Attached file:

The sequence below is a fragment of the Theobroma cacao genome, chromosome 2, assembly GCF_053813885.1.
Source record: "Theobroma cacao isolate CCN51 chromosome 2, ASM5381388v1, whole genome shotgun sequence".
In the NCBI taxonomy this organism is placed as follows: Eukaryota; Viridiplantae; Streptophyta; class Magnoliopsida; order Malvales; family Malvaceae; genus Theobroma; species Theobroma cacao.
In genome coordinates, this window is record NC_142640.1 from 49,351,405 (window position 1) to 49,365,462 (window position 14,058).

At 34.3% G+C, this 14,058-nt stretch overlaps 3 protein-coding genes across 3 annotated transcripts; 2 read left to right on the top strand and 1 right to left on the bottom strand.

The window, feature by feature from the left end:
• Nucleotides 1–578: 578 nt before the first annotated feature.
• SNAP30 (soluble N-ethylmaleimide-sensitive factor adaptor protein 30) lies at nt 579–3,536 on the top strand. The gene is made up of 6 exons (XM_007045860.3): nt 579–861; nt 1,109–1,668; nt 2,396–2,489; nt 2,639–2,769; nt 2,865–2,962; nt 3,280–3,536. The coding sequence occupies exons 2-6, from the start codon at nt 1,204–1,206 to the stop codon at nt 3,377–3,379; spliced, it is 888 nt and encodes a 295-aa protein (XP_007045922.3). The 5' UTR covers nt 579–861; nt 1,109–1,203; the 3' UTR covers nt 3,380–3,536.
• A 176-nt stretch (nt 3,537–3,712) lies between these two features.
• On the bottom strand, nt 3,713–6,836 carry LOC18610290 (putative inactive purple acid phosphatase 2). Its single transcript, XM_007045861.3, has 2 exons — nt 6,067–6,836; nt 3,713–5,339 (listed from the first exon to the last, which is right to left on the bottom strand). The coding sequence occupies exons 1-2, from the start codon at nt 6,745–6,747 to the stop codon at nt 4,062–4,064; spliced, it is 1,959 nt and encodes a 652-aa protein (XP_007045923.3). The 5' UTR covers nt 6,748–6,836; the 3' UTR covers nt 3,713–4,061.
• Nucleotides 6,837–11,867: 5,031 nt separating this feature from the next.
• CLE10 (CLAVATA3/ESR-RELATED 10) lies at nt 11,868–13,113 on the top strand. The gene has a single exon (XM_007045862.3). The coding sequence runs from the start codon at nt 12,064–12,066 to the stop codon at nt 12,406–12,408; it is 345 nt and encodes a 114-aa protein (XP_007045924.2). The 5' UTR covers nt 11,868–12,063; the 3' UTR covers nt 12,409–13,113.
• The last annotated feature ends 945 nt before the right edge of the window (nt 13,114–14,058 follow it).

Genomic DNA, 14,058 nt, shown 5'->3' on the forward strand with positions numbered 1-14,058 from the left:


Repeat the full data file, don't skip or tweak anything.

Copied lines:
The sequence below is a fragment of the Theobroma cacao genome, chromosome 2, assembly GCF_053813885.1.
Source record: "Theobroma cacao isolate CCN51 chromosome 2, ASM5381388v1, whole genome shotgun sequence".
In the NCBI taxonomy this organism is placed as follows: Eukaryota; Viridiplantae; Streptophyta; class Magnoliopsida; order Malvales; family Malvaceae; genus Theobroma; species Theobroma cacao.
In genome coordinates, this window is record NC_142640.1 from 49,351,405 (window position 1) to 49,365,462 (window position 14,058).

At 34.3% G+C, this 14,058-nt stretch overlaps 3 protein-coding genes across 3 annotated transcripts; 2 read left to right on the top strand and 1 right to left on the bottom strand.

The window, feature by feature from the left end:
• Nucleotides 1–578: 578 nt before the first annotated feature.
• SNAP30 (soluble N-ethylmaleimide-sensitive factor adaptor protein 30) lies at nt 579–3,536 on the top strand. The gene is made up of 6 exons (XM_007045860.3): nt 579–861; nt 1,109–1,668; nt 2,396–2,489; nt 2,639–2,769; nt 2,865–2,962; nt 3,280–3,536. The coding sequence occupies exons 2-6, from the start codon at nt 1,204–1,206 to the stop codon at nt 3,377–3,379; spliced, it is 888 nt and encodes a 295-aa protein (XP_007045922.3). The 5' UTR covers nt 579–861; nt 1,109–1,203; the 3' UTR covers nt 3,380–3,536.
• A 176-nt stretch (nt 3,537–3,712) lies between these two features.
• On the bottom strand, nt 3,713–6,836 carry LOC18610290 (putative inactive purple acid phosphatase 2). Its single transcript, XM_007045861.3, has 2 exons — nt 6,067–6,836; nt 3,713–5,339 (listed from the first exon to the last, which is right to left on the bottom strand). The coding sequence occupies exons 1-2, from the start codon at nt 6,745–6,747 to the stop codon at nt 4,062–4,064; spliced, it is 1,959 nt and encodes a 652-aa protein (XP_007045923.3). The 5' UTR covers nt 6,748–6,836; the 3' UTR covers nt 3,713–4,061.
• Nucleotides 6,837–11,867: 5,031 nt separating this feature from the next.
• CLE10 (CLAVATA3/ESR-RELATED 10) lies at nt 11,868–13,113 on the top strand. The gene has a single exon (XM_007045862.3). The coding sequence runs from the start codon at nt 12,064–12,066 to the stop codon at nt 12,406–12,408; it is 345 nt and encodes a 114-aa protein (XP_007045924.2). The 5' UTR covers nt 11,868–12,063; the 3' UTR covers nt 12,409–13,113.
• The last annotated feature ends 945 nt before the right edge of the window (nt 13,114–14,058 follow it).

Genomic DNA, 14,058 nt, shown 5'->3' on the forward strand with positions numbered 1-14,058 from the left: